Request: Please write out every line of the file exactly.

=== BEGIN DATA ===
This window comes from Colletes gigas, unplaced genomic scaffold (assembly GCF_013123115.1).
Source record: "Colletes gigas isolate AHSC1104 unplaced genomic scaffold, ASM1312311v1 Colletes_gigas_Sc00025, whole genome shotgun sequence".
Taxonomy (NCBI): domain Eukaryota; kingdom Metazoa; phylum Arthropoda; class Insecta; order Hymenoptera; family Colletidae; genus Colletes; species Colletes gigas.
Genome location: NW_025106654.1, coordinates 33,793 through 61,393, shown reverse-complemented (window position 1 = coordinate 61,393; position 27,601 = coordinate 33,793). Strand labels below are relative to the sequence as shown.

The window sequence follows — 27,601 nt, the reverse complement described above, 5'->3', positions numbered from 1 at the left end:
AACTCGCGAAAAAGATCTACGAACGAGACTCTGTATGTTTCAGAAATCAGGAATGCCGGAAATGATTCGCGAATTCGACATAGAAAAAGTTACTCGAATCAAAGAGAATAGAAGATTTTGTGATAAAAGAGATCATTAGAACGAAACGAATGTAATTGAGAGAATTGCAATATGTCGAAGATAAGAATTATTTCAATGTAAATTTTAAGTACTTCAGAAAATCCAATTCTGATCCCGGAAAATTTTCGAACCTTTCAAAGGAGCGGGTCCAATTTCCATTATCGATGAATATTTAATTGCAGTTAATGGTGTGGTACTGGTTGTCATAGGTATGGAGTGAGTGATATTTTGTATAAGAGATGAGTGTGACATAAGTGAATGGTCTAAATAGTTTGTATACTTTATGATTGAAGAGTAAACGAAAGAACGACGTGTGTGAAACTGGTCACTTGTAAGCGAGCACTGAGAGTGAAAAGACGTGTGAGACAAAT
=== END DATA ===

This window comes from Colletes gigas, unplaced genomic scaffold (assembly GCF_013123115.1).
Source record: "Colletes gigas isolate AHSC1104 unplaced genomic scaffold, ASM1312311v1 Colletes_gigas_Sc00025, whole genome shotgun sequence".
Taxonomy (NCBI): domain Eukaryota; kingdom Metazoa; phylum Arthropoda; class Insecta; order Hymenoptera; family Colletidae; genus Colletes; species Colletes gigas.
Genome location: NW_025106654.1, coordinates 33,793 through 61,393, shown reverse-complemented (window position 1 = coordinate 61,393; position 27,601 = coordinate 33,793). Strand labels below are relative to the sequence as shown.

The window sequence follows — 27,601 nt, the reverse complement described above, 5'->3', positions numbered from 1 at the left end:
AACTCGCGAAAAAGATCTACGAACGAGACTCTGTATGTTTCAGAAATCAGGAATGCCGGAAATGATTCGCGAATTCGACATAGAAAAAGTTACTCGAATCAAAGAGAATAGAAGATTTTGTGATAAAAGAGATCATTAGAACGAAACGAATGTAATTGAGAGAATTGCAATATGTCGAAGATAAGAATTATTTCAATGTAAATTTTAAGTACTTCAGAAAATCCAATTCTGATCCCGGAAAATTTTCGAACCTTTCAAAGGAGCGGGTCCAATTTCCATTATCGATGAATATTTAATTGCAGTTAATGGTGTGGTACTGGTTGTCATAGGTATGGAGTGAGTGATATTTTGTATAAGAGATGAGTGTGACATAAGTGAATGGTCTAAATAGTTTGTATACTTTATGATTGAAGAGTAAACGAAAGAACGACGTGTGTGAAACTGGTCACTTGTAAGCGAGCACTGAGAGTGAAAAGACGTGTGAGACAAAT